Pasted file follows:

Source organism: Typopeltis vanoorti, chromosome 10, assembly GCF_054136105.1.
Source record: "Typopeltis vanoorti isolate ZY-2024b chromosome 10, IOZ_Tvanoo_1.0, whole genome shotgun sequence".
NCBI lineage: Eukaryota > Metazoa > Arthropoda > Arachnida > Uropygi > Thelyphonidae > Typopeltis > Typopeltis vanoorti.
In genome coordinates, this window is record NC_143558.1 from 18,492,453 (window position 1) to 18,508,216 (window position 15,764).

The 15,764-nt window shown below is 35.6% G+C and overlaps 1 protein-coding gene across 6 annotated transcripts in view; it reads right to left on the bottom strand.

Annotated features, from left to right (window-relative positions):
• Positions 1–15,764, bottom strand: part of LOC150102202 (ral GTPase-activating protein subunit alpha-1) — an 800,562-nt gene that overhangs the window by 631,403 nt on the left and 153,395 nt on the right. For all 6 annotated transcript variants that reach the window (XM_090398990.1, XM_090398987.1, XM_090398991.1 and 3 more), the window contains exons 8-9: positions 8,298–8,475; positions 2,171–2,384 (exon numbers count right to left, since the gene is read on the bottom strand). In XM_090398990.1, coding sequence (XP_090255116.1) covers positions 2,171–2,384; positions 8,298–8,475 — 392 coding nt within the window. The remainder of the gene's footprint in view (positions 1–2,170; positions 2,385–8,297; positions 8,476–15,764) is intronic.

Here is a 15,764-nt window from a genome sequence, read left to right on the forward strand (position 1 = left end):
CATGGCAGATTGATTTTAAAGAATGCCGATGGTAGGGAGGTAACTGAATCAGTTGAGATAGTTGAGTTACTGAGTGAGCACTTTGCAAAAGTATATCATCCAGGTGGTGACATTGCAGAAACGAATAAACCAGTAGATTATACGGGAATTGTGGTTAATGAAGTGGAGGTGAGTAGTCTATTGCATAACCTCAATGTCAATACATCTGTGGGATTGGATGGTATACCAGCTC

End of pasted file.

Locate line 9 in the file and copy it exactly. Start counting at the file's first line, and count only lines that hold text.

CATGGCAGATTGATTTTAAAGAATGCCGATGGTAGGGAGGTAACTGAATCAGTTGAGATAGTTGAGTTACTGAGTGAGCACTTTGCAAAAGTATATCATCCAGGTGGTGACATTGCAGAAACGAATAAACCAGTAGATTATACGGGAATTGTGGTTAATGAAGTGGAGGTGAGTAGTCTATTGCATAACCTCAATGTCAATACATCTGTGGGATTGGATGGTATACCAGCTC